York Minster explores its early Viking past

The Advertiser Series: Vicky Harrison, collections manager for York Minster puts the Horn of Ulph in its display case Vicky Harrison, collections manager for York Minster puts the Horn of Ulph in its display case

YORK Minster is due to embrace its Viking roots with a series of events this half term.

Between Tuesday, February 18 and Thursday, February 20, Viking-themed family events are running at the cathedral, when young visitors can create their own Viking shields and find out about the Minster during Viking times as part of the city's Jorvik Viking Festival.

The cathedral stands on lands given to the Chapter of York by Viking lord Jarl Ulph in the 11th century.

The Viking leader marked the transfer of ownership by donating an ornately carved elephant’s tusk – the Horn of Ulph – which is now 1,000 years old and on display in the Revealing York Minster display in the Minster’s undercroft.

Kate Whitworth, learning manager for York Minster said the Christian cathedral had a strong Norse influence throughout its early years.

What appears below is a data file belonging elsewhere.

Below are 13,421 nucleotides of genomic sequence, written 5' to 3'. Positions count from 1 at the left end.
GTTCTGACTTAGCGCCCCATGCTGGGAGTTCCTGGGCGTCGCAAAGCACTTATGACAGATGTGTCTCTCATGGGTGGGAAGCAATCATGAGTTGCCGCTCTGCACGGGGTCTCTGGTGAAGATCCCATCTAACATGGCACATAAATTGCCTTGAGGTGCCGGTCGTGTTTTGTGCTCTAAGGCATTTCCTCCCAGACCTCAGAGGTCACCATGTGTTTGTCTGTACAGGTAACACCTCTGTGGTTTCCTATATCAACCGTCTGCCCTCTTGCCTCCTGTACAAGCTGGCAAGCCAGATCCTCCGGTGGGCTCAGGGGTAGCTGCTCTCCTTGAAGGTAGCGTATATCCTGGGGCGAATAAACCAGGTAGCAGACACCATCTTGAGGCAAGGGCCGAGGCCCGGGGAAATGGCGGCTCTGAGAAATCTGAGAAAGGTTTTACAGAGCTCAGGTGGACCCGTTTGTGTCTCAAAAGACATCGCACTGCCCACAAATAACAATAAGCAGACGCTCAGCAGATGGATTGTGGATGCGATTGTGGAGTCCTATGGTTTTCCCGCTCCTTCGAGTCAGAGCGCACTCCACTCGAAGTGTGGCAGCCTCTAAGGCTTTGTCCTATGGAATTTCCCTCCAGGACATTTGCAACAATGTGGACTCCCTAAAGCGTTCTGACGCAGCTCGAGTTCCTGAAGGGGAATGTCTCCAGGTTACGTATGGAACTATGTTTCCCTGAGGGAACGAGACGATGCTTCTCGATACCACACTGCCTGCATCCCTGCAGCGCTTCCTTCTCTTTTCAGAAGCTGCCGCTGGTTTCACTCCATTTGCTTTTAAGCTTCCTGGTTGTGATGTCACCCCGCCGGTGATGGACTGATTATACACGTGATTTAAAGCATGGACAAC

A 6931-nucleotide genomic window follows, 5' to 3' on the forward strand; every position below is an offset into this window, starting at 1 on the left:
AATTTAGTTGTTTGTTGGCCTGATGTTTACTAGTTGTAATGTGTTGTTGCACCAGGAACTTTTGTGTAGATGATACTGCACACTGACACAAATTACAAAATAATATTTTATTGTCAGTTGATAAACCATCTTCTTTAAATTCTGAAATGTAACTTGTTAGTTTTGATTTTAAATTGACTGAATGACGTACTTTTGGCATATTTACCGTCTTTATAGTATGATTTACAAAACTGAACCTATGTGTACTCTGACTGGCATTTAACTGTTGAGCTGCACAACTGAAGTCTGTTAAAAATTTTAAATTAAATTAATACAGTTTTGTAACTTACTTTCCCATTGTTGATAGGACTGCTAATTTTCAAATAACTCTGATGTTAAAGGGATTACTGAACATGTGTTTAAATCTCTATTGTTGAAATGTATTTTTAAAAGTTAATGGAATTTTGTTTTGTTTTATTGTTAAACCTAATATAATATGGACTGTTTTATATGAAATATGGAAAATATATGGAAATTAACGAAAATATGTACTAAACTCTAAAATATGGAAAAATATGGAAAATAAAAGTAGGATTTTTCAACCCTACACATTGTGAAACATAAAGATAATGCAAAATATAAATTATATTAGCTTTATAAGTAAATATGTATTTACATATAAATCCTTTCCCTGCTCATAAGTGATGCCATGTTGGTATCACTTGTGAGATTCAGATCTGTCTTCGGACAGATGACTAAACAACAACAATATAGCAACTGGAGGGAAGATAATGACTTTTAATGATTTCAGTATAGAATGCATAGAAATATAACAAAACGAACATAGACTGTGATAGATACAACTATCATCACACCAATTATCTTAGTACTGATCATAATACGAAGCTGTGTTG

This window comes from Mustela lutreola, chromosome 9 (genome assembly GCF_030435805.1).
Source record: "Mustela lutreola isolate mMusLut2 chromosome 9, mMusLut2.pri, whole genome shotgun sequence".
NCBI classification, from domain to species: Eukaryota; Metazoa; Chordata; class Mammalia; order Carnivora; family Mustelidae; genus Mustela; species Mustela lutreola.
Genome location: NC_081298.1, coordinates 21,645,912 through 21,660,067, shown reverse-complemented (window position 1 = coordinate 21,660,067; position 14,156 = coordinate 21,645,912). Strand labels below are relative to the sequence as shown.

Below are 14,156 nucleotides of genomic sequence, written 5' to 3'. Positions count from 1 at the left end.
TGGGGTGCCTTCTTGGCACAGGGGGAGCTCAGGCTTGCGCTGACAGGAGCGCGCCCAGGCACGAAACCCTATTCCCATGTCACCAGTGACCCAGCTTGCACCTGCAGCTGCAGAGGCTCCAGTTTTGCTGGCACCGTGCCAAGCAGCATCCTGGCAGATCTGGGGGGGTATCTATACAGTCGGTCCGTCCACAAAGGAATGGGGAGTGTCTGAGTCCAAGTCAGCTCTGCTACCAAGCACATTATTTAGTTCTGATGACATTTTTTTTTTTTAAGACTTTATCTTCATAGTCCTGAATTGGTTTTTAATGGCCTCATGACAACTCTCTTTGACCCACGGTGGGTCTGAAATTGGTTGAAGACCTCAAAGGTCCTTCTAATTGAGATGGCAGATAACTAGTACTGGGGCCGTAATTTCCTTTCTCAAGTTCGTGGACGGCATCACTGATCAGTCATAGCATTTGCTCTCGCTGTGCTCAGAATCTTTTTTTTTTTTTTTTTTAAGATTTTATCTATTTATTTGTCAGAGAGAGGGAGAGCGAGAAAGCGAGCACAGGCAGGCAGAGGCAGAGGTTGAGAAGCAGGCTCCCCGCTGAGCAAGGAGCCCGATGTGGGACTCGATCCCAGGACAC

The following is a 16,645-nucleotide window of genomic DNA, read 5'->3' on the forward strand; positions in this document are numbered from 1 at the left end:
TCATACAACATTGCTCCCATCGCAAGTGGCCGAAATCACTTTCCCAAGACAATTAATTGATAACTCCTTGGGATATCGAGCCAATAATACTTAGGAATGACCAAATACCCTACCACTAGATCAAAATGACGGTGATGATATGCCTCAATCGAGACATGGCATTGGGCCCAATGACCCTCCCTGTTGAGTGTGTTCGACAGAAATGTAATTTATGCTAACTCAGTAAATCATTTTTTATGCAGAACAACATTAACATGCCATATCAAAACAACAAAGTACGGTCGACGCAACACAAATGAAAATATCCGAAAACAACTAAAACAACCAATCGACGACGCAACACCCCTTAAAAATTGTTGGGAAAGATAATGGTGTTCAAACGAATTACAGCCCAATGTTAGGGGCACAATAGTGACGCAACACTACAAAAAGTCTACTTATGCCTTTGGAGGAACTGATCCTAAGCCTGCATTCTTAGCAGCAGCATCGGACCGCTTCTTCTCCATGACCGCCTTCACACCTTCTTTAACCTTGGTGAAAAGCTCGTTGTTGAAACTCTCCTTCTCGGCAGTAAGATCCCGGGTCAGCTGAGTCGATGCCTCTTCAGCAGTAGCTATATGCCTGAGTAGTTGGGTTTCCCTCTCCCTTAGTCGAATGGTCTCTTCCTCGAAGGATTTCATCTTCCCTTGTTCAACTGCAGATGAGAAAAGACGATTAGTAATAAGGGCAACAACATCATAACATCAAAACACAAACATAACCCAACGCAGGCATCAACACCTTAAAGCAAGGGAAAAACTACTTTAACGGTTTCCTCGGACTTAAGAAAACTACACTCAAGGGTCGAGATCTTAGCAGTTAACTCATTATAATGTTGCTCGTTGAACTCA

She said: “In fact, York provided a unique melting pot for Norse and Christian beliefs, with old Scandinavian traditions gradually replaced by Christian ones during the 200 years of Viking settlement – from coins minted with St Peter’s name and Thor’s hammer, to burial traditions which were uncovered during archaeological digs within the Minster walls.”

Other activities will be available throughout the half term week for younger visitors, including history trails and the loan of Little Explorer Backpacks which can be borrowed free of charge from the admissions desk.

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